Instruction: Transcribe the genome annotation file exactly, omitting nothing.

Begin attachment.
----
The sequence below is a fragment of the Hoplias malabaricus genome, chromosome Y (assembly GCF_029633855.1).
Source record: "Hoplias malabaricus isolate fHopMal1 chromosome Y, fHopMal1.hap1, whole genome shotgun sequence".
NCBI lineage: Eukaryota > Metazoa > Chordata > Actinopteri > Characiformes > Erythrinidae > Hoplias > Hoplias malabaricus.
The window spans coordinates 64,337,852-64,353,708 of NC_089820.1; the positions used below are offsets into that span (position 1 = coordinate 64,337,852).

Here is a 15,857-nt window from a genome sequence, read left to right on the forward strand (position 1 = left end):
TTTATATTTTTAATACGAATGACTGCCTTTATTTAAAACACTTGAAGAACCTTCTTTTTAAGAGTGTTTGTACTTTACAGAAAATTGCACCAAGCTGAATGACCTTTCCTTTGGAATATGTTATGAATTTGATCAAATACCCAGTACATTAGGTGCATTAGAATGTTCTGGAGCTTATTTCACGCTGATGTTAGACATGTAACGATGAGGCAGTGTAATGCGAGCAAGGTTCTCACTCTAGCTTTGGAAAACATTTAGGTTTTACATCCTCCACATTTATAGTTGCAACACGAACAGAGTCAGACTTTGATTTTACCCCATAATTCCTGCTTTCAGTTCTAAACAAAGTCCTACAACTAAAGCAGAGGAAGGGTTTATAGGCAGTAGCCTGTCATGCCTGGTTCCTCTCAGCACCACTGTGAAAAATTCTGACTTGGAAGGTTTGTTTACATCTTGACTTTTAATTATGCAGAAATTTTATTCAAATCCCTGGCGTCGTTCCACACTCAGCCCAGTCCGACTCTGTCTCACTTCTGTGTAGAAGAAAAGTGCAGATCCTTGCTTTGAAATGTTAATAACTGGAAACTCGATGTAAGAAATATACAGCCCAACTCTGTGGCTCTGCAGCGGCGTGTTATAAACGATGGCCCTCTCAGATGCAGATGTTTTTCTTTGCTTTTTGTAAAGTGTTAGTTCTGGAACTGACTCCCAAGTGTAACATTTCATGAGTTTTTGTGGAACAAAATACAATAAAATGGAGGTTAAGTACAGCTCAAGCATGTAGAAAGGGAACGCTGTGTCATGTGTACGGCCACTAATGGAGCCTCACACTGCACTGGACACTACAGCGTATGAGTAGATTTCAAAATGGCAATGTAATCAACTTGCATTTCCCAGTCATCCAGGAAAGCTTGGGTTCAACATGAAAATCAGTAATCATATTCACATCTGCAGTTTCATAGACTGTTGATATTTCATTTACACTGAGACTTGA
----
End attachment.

The sequence below is a fragment of the Hoplias malabaricus genome, chromosome Y (assembly GCF_029633855.1).
Source record: "Hoplias malabaricus isolate fHopMal1 chromosome Y, fHopMal1.hap1, whole genome shotgun sequence".
NCBI lineage: Eukaryota > Metazoa > Chordata > Actinopteri > Characiformes > Erythrinidae > Hoplias > Hoplias malabaricus.
The window spans coordinates 64,337,852-64,353,708 of NC_089820.1; the positions used below are offsets into that span (position 1 = coordinate 64,337,852).

Here is a 15,857-nt window from a genome sequence, read left to right on the forward strand (position 1 = left end):
TTTATATTTTTAATACGAATGACTGCCTTTATTTAAAACACTTGAAGAACCTTCTTTTTAAGAGTGTTTGTACTTTACAGAAAATTGCACCAAGCTGAATGACCTTTCCTTTGGAATATGTTATGAATTTGATCAAATACCCAGTACATTAGGTGCATTAGAATGTTCTGGAGCTTATTTCACGCTGATGTTAGACATGTAACGATGAGGCAGTGTAATGCGAGCAAGGTTCTCACTCTAGCTTTGGAAAACATTTAGGTTTTACATCCTCCACATTTATAGTTGCAACACGAACAGAGTCAGACTTTGATTTTACCCCATAATTCCTGCTTTCAGTTCTAAACAAAGTCCTACAACTAAAGCAGAGGAAGGGTTTATAGGCAGTAGCCTGTCATGCCTGGTTCCTCTCAGCACCACTGTGAAAAATTCTGACTTGGAAGGTTTGTTTACATCTTGACTTTTAATTATGCAGAAATTTTATTCAAATCCCTGGCGTCGTTCCACACTCAGCCCAGTCCGACTCTGTCTCACTTCTGTGTAGAAGAAAAGTGCAGATCCTTGCTTTGAAATGTTAATAACTGGAAACTCGATGTAAGAAATATACAGCCCAACTCTGTGGCTCTGCAGCGGCGTGTTATAAACGATGGCCCTCTCAGATGCAGATGTTTTTCTTTGCTTTTTGTAAAGTGTTAGTTCTGGAACTGACTCCCAAGTGTAACATTTCATGAGTTTTTGTGGAACAAAATACAATAAAATGGAGGTTAAGTACAGCTCAAGCATGTAGAAAGGGAACGCTGTGTCATGTGTACGGCCACTAATGGAGCCTCACACTGCACTGGACACTACAGCGTATGAGTAGATTTCAAAATGGCAATGTAATCAACTTGCATTTCCCAGTCATCCAGGAAAGCTTGGGTTCAACATGAAAATCAGTAATCATATTCACATCTGCAGTTTCATAGACTGTTGATATTTCATTTACACTGAGACTTGA